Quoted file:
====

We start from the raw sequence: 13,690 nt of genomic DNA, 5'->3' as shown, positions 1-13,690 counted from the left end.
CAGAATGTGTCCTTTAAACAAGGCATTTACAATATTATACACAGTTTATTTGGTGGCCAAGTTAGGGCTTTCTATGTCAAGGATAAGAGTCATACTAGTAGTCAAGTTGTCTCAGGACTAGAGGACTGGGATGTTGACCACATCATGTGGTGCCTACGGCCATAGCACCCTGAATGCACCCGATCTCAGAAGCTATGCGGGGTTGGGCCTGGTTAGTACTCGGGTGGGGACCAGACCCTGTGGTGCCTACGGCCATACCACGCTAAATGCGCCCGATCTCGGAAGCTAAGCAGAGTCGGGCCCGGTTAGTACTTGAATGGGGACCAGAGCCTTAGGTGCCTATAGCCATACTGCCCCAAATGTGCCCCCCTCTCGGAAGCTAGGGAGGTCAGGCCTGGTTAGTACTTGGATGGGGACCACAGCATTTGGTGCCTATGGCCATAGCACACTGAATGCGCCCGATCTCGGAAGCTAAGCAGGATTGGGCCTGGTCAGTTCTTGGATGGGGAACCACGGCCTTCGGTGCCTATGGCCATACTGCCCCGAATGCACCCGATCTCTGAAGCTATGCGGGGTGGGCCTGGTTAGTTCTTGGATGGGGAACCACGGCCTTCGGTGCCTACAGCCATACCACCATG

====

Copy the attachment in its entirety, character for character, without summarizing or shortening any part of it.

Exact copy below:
We start from the raw sequence: 13,690 nt of genomic DNA, 5'->3' as shown, positions 1-13,690 counted from the left end.
CAGAATGTGTCCTTTAAACAAGGCATTTACAATATTATACACAGTTTATTTGGTGGCCAAGTTAGGGCTTTCTATGTCAAGGATAAGAGTCATACTAGTAGTCAAGTTGTCTCAGGACTAGAGGACTGGGATGTTGACCACATCATGTGGTGCCTACGGCCATAGCACCCTGAATGCACCCGATCTCAGAAGCTATGCGGGGTTGGGCCTGGTTAGTACTCGGGTGGGGACCAGACCCTGTGGTGCCTACGGCCATACCACGCTAAATGCGCCCGATCTCGGAAGCTAAGCAGAGTCGGGCCCGGTTAGTACTTGAATGGGGACCAGAGCCTTAGGTGCCTATAGCCATACTGCCCCAAATGTGCCCCCCTCTCGGAAGCTAGGGAGGTCAGGCCTGGTTAGTACTTGGATGGGGACCACAGCATTTGGTGCCTATGGCCATAGCACACTGAATGCGCCCGATCTCGGAAGCTAAGCAGGATTGGGCCTGGTCAGTTCTTGGATGGGGAACCACGGCCTTCGGTGCCTATGGCCATACTGCCCCGAATGCACCCGATCTCTGAAGCTATGCGGGGTGGGCCTGGTTAGTTCTTGGATGGGGAACCACGGCCTTCGGTGCCTACAGCCATACCACCATG